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    A New Approach to Electric Power
    Posted on Monday, March 26, 2007 @ 21:40:52 MST by vlad

    General March 26, 2007
    Martin Rosenberg, Editor-in-Chief
    EnergyBiz Magazine

    A large group of utility industry executives quietly convened in Kansas City, Mo., on a snowy day in January to sign on to an unprecedented shift in business strategy and corporate culture, entirely rethinking how they keep the lights on in homes and offices across America. The twin goals they hope to reach are a dramatic boost in energy efficiency and a reduction in greenhouse gas emissions.


    It will require a profound shift in an industry that for a century has understood its mission to be encouraging the ever-increasing use of electric power.

    At long last, Thomas Edison is ready to be introduced to Bill Gates.

    Call it a remarkable convergence of political, technological and business trends.

    Al Gore's zealous campaign against global warming and the recent sea change in Democratic power in Congress provide the backdrop.

    The power of the microchip and huge leaps in communications capabilities in recent decades make it possible to take an array of dumb, energy-voracious appliances and machines and forge a coordinated, efficient network that takes a minimal flow of electrons to make our lives productive and pleasant.

    Tens of billions are about to be invested to replace aging power infrastructure and deal with an anticipated surge in power demand. Decisions made today will affect consumers for generations. So the moment is right for utilities to rethink a century-old paternalistic approach to their business and forge a smarter, collaborative relationship with their customers.

    Mindful of the significance of the choices before them, upwards of 50 senior managers and CEOs of investor-owned utilities, rural electric co-ops and public power agencies gathered in response to an invitation from Michael Chesser, chairman and CEO of the local utility, Great Plains Energy. The attendees serve about 60 percent of America.

    Chesser, respected throughout the industry as a soft-spoken visionary, was appointed chairman of new energy technology committees at the Electric Power Research Institute, the research arm of utilities, and the Edison Electric Institute, the political voice of investor-owned utilities.

    For the past year, EPRI has held five regional meetings with utilities to scope out what needs to get done short-term and long-term. The blueprints for a complex, industry wide self-transformation have been drafted. The utilities plan a major communications campaign with their customers and policy makers in the months ahead.

    While revolutionary, the program is not wild-eyed radical. Utilities, genetically risk-averse, are convinced that any investment in new technology made today will not look ridiculously silly to stockholders and regulators a year or two from now. What do they have in mind?
    ...

    More: http://www.energycentral.com/centers/energybiz/ebi_detail.cfm?id=299

     
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    "A New Approach to Electric Power" | Login/Create an Account | 3 comments | Search Discussion
    The comments are owned by the poster. We aren't responsible for their content.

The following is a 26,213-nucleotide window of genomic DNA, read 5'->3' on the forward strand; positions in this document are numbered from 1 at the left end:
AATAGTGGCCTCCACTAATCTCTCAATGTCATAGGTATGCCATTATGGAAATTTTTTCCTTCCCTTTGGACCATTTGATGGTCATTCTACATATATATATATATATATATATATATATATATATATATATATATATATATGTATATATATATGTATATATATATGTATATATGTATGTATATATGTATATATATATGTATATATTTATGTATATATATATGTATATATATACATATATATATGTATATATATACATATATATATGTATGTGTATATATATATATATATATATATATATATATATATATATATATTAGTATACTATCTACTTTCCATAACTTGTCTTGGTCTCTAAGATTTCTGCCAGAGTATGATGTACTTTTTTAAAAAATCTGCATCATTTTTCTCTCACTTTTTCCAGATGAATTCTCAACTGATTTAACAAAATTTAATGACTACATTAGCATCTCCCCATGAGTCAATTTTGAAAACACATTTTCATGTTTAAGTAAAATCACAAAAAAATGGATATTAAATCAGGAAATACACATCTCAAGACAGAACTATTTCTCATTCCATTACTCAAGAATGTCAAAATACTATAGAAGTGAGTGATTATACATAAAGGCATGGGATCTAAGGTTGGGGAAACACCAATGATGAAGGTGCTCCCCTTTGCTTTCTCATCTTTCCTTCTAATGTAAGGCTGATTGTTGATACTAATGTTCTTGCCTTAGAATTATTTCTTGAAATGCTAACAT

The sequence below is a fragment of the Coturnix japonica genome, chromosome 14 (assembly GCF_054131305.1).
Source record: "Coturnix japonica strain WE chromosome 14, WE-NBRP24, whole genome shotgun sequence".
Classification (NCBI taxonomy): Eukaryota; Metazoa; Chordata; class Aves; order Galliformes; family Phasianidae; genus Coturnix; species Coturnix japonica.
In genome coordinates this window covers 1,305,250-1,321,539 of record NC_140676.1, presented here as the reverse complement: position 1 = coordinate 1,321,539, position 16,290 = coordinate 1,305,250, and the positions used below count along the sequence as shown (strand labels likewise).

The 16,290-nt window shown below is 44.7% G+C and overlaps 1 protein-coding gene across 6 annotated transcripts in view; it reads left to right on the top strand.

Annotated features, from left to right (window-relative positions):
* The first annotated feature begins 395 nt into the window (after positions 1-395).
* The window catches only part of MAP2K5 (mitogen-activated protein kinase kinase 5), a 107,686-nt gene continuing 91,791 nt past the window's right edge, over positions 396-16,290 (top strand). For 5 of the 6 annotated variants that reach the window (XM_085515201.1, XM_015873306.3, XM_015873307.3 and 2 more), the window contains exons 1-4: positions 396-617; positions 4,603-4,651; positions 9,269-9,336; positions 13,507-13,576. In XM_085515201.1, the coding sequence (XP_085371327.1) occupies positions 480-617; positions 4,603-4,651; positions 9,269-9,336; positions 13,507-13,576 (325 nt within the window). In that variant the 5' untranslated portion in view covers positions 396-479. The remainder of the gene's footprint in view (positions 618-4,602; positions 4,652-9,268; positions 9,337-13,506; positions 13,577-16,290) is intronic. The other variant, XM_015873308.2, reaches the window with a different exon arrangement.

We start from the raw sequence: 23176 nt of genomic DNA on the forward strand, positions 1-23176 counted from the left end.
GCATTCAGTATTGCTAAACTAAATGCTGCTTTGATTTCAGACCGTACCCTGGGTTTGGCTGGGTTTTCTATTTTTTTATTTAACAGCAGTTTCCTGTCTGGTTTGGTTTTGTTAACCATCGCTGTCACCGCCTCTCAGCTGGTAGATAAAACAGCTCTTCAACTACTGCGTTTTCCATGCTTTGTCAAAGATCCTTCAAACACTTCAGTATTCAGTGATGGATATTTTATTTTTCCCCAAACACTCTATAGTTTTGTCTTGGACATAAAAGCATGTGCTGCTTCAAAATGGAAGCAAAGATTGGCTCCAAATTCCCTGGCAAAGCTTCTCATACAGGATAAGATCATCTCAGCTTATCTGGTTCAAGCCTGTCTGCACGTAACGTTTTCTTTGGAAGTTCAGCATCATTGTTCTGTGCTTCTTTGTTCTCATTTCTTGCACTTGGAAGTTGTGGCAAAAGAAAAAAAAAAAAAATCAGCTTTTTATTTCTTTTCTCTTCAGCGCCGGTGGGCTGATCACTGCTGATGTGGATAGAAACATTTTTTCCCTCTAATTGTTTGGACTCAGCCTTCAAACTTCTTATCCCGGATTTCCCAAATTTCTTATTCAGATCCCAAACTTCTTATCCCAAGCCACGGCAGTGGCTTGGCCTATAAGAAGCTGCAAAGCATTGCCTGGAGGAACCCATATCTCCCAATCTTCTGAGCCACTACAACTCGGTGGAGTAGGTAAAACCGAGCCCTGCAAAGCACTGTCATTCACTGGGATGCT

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    Japan's energy wisdom (Score: 1)
    by vlad on Monday, March 26, 2007 @ 21:51:47 MST
    (User Info | Send a Message) http://www.zpenergy.com
    by Renée Loth The Boston Globe /Published: March 26, 2007

    TOKYO:

    An island nation with no domestic oil supply, Japan offers a glimpse into the world's energy future, when oil reserves decline to unsustainable levels and alternatives are the only alternative.

    Nearly 10 years after the Kyoto global- warming summit meeting, the country still claims a leadership role in reducing carbon emissions. According to the International Energy Agency, Japan's energy consumption as a percentage of gross domestic product is the lowest in the world.

    The national expression of concern for the earth dovetails nicely with the traditional Japanese reverence for nature (Shintoism sees gods in every mountain, rock, and tree), but in fact Japan has no choice: The country imports almost all its oil and 60 percent of its food. It is self-sufficient only in rice.

    However, Japan has managed to drive down energy use dramatically without sacrificing the comforts of an affluent society. The per capita consumption of energy in Japan is nearly half that in the United States, but the per capita incomes are roughly the same. So prosperity alone doesn't explain why the United States burns so much more oil.

    Japan's economy is still the second largest in the world. Its office towers and shopping malls teem with innovation and commerce. Its prowess in innovation and design keeps the Japanese well-stocked in consumer gadgets: cellphones with GPS maps, high-tech toys, the peculiarly appealing new electric toilet.

    How do they do it? Partly, the Japanese have invented their way out of energy abuse. Hybrid cars from Toyota and Honda are just the most obvious examples. Four of the world's five largest producers of solar panels are Japanese, with Sanyo commanding 24 percent of the market. The government's New Energy and Industrial Technology Development Organization (NEDO) is busy testing thin, flexible solar panels that, among many other uses, can be carried along to recharge a cellphone on the go.

    "This is a problem of moral dimensions," said Japan's minister of environment, Masatoshi Wakabayashi. With a green feather in his lapel and a copy of Al Gore's book on his desk, Wakabayashi is a bureaucrat with a cause. "I think we are receiving the message that our mother earth is in crisis," he said. "We have a common consciousness of this fact."